Do Free Meals From Pharma Reps Affect Doctors' Prescribing Habits?

By Paul Gaita 08/03/18

A new paper examined prescribing numbers and marketing efforts by two pharmaceutical companies to determine if free meals made an impact.

doctor having lunch

Cardiologists who were taken out for a meal by sales representatives from two major drug manufacturers were 73% more likely to prescribe medication from those companies, even if equivalent, lower-costing generic drugs were available.

Those are the findings suggested by a new paper from the National Bureau of Economic Research (NBER), which also alleged that while an increase in prescribing certain drugs can be a positive for patients that use them, it can also take a toll on consumers by pushing more expensive drugs over cheaper alternatives; the paper's authors estimated that the total cost was $190 million.

The paper also suggested that such marketing techniques for doctors should be eliminated altogether, as several states and health care systems have already done

The paper looked at prescribing numbers and marketing efforts by two pharmaceutical companies, Pfizer and AstraZeneca—which make the cholesterol-lowering drugs Lipitor and Crestor, respectively—between the years 2011 and 2012. Meal payments were made the focus because they were the most popular form of courting doctors, and made for the majority of non-research payments during that time period.

As MarketWatch reporter Emma Court noted, meal payments are, "by their very nature, designed to be 'pure persuasion,' as opposed to payments for consulting or speaking."

Meal payments were valued at less than $150.

As for the nature of the discussion, the paper's authors opined that it was "very likely that statins"—drugs used to reduce fat levels in blood—"were the focus of any drug-related discussions," since Lipitor and Crestor comprised the majority of both companies' sales to cardiologists.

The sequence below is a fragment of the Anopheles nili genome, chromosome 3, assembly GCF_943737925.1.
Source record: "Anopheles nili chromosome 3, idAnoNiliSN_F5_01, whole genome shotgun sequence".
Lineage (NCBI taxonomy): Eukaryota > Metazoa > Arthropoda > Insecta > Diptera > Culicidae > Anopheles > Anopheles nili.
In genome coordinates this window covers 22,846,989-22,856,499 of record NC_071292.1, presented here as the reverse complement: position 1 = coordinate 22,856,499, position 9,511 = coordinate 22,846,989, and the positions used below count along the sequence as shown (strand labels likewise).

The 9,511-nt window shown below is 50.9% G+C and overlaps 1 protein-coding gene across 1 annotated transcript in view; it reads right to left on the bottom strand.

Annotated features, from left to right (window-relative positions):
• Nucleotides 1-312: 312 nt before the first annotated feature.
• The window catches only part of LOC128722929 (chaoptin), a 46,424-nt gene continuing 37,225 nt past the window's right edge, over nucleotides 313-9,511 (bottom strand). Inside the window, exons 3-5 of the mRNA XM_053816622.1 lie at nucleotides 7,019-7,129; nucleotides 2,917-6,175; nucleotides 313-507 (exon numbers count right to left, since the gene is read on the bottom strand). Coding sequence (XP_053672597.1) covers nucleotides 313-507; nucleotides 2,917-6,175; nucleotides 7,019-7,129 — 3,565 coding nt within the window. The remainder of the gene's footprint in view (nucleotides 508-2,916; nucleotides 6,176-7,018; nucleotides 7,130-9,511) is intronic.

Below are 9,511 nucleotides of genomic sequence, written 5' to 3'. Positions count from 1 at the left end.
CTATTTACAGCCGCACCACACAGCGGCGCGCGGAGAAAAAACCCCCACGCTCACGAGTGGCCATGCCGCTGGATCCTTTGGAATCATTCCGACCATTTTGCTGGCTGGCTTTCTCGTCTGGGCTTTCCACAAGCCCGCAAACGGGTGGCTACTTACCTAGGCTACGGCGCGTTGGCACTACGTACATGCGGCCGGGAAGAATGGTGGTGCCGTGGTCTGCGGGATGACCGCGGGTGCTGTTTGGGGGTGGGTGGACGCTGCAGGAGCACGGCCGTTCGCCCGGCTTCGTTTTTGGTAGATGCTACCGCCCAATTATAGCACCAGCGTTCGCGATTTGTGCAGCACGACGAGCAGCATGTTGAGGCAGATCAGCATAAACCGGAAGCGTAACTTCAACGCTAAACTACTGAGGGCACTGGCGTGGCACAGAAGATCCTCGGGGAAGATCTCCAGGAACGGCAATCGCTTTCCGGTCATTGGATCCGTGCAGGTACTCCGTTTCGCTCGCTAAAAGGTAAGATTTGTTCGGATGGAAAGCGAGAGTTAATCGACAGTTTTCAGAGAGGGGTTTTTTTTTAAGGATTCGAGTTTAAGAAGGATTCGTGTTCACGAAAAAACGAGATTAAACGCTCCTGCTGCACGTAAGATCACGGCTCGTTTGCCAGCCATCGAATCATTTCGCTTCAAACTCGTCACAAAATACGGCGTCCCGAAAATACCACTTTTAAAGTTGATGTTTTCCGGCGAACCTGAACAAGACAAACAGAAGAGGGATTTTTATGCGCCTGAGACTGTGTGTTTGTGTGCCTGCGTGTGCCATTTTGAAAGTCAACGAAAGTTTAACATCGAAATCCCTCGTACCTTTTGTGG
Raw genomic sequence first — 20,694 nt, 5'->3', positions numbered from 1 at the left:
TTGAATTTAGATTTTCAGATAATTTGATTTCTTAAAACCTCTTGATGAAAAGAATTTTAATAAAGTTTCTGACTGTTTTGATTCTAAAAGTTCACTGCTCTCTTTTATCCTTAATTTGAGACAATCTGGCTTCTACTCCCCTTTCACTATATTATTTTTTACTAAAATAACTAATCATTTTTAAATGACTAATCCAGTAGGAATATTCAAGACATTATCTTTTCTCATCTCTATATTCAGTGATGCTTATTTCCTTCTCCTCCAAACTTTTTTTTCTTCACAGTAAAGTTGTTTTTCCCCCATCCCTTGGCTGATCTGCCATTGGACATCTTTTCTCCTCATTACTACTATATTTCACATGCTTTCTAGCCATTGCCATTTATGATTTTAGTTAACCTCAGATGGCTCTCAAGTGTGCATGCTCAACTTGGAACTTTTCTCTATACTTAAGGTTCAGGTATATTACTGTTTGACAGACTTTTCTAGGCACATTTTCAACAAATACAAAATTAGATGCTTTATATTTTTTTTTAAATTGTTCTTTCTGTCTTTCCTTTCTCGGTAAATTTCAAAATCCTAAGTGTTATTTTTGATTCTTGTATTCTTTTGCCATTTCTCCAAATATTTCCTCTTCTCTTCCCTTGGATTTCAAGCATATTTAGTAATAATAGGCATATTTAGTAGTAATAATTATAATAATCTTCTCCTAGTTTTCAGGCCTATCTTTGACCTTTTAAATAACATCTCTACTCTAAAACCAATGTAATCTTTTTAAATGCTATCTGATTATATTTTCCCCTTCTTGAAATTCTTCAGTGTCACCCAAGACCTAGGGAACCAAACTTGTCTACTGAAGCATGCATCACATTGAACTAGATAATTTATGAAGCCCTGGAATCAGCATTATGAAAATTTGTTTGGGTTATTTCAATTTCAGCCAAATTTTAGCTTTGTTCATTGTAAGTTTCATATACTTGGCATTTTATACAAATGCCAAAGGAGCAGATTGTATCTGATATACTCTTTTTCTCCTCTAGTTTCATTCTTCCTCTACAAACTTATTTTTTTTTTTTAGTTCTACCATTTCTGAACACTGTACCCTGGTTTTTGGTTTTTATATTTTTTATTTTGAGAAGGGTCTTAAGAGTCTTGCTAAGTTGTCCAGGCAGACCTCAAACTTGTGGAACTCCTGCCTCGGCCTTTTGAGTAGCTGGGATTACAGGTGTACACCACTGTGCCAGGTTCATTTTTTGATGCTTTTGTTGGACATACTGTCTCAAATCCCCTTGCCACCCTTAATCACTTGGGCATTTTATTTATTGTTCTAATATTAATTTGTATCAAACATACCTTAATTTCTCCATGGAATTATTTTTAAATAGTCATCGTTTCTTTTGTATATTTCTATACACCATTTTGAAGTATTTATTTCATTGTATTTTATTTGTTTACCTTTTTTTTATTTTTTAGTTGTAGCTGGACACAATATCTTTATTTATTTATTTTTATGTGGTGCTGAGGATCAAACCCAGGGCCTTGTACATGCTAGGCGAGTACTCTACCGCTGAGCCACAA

The researchers found that when the two companies' sales representatives paid for meals when meeting with cardiologists, those doctors were 73% more likely to prescribe Lipitor or Crestor to their patients. It did not appear to matter what sort of meal it was; as the report's authors noted, "it appears that the effect is driven by the receipt of any meal, regardless of its value." 

The information disseminated by the companies' sales representatives also did not impact the doctors' decisions; as Court wrote, both drugs had been available for nearly a decade (15 years, in the case of Lipitor), which meant that new information about either medication was unlikely to be provided at these lunch meetings, and lower-priced generic equivalents for both drugs were widely available.

Plying medical professionals with gifts, which ranged from simple meals to lucrative speaking engagements and consulting work, has been a regular sales and marketing practice for pharmaceutical companies.

But with studies like the NBER report suggesting that prescription rates rise and clinical treatment can be influenced after such treatment—which in turn can have a negative impact on health care costs and patient health—health industry observers and policymakers have turned to legislation that requires pharmaceutical companies to report all payments made to doctors, or ban such gestures altogether.

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Paul Gaita lives in Los Angeles. He has contributed to the Los Angeles Times, Variety, LA Weekly, and The Los Angeles Beat, among many other publications and websites.